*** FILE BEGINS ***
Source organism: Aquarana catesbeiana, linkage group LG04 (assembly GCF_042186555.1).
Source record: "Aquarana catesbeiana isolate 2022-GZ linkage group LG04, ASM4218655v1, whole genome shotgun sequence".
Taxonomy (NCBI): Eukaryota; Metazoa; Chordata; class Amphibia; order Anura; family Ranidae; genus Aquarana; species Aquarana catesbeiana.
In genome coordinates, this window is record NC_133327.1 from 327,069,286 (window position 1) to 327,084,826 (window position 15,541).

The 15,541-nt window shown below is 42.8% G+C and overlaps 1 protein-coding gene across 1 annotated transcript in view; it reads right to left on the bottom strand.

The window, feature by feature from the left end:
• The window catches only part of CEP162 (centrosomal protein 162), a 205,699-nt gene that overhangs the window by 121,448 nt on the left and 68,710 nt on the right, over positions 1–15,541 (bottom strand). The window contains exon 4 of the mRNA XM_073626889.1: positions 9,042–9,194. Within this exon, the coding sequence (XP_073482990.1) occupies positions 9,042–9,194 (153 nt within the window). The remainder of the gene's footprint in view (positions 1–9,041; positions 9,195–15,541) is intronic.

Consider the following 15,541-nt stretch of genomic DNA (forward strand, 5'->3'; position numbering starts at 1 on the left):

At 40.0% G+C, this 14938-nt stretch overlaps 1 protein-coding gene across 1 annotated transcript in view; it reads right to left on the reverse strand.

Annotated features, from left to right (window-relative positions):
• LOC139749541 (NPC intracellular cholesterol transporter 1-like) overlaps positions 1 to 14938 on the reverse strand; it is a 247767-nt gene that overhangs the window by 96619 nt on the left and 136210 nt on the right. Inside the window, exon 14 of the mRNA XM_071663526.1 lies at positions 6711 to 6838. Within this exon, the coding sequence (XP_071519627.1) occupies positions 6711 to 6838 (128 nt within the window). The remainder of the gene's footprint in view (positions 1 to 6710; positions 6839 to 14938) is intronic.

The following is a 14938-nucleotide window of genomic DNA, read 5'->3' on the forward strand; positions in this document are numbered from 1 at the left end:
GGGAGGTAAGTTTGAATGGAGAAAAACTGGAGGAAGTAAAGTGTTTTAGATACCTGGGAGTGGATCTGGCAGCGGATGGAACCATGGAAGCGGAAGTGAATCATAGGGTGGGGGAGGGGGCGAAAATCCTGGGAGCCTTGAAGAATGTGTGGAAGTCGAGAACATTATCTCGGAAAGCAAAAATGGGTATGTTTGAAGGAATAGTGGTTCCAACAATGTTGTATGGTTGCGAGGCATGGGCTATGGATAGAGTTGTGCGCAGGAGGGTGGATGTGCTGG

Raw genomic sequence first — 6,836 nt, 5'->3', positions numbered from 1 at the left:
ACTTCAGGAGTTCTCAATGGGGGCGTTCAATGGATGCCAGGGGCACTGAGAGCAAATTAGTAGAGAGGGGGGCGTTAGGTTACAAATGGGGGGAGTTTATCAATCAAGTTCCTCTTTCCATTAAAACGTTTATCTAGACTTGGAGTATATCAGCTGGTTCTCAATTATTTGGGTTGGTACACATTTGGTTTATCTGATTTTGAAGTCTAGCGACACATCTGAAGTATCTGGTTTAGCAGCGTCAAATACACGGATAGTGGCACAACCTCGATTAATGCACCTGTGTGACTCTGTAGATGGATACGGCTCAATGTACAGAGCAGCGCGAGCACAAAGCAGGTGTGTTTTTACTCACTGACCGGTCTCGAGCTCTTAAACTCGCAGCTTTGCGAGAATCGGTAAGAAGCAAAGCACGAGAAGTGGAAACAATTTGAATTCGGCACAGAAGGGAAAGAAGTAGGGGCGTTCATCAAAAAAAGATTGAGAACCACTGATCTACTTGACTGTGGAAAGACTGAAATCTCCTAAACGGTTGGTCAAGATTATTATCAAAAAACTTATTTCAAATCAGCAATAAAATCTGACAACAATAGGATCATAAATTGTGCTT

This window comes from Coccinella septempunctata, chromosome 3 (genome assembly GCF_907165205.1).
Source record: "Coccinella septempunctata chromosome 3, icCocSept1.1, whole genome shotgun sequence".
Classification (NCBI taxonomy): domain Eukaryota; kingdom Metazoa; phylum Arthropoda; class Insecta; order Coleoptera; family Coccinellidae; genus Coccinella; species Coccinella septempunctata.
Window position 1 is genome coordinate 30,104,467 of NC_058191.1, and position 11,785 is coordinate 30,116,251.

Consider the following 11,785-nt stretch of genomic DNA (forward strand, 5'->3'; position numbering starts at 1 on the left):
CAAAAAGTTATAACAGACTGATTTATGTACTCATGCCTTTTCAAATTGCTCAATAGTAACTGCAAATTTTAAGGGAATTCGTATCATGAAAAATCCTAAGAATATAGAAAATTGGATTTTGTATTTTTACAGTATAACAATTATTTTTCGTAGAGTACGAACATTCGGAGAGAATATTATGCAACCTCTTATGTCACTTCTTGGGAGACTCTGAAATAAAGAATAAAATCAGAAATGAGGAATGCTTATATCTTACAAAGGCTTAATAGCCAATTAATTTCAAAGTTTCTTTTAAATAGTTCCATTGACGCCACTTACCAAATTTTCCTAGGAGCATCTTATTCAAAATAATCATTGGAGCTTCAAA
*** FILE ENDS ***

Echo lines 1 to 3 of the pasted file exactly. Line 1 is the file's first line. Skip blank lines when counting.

Source organism: Aquarana catesbeiana, linkage group LG04 (assembly GCF_042186555.1).
Source record: "Aquarana catesbeiana isolate 2022-GZ linkage group LG04, ASM4218655v1, whole genome shotgun sequence".
Taxonomy (NCBI): Eukaryota; Metazoa; Chordata; class Amphibia; order Anura; family Ranidae; genus Aquarana; species Aquarana catesbeiana.